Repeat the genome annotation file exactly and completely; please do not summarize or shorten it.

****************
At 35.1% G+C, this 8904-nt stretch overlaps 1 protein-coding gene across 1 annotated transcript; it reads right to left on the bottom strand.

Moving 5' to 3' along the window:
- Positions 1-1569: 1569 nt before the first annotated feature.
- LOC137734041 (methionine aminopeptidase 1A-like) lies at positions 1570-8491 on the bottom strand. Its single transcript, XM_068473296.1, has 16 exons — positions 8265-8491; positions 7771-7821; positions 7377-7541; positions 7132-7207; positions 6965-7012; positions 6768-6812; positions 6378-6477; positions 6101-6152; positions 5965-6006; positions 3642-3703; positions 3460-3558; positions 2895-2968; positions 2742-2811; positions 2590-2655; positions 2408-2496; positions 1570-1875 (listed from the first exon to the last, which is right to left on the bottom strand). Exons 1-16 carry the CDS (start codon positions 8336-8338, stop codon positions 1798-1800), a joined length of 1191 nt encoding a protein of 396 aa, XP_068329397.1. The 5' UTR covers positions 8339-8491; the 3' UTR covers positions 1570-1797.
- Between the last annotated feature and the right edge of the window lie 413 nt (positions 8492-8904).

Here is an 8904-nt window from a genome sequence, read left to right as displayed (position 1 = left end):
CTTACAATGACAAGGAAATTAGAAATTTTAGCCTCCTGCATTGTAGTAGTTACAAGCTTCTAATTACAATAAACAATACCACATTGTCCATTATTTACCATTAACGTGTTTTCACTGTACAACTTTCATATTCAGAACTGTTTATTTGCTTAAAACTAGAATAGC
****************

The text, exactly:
At 35.1% G+C, this 8904-nt stretch overlaps 1 protein-coding gene across 1 annotated transcript; it reads right to left on the bottom strand.

Moving 5' to 3' along the window:
- Positions 1-1569: 1569 nt before the first annotated feature.
- LOC137734041 (methionine aminopeptidase 1A-like) lies at positions 1570-8491 on the bottom strand. Its single transcript, XM_068473296.1, has 16 exons — positions 8265-8491; positions 7771-7821; positions 7377-7541; positions 7132-7207; positions 6965-7012; positions 6768-6812; positions 6378-6477; positions 6101-6152; positions 5965-6006; positions 3642-3703; positions 3460-3558; positions 2895-2968; positions 2742-2811; positions 2590-2655; positions 2408-2496; positions 1570-1875 (listed from the first exon to the last, which is right to left on the bottom strand). Exons 1-16 carry the CDS (start codon positions 8336-8338, stop codon positions 1798-1800), a joined length of 1191 nt encoding a protein of 396 aa, XP_068329397.1. The 5' UTR covers positions 8339-8491; the 3' UTR covers positions 1570-1797.
- Between the last annotated feature and the right edge of the window lie 413 nt (positions 8492-8904).

Here is an 8904-nt window from a genome sequence, read left to right as displayed (position 1 = left end):
CTTACAATGACAAGGAAATTAGAAATTTTAGCCTCCTGCATTGTAGTAGTTACAAGCTTCTAATTACAATAAACAATACCACATTGTCCATTATTTACCATTAACGTGTTTTCACTGTACAACTTTCATATTCAGAACTGTTTATTTGCTTAAAACTAGAATAGC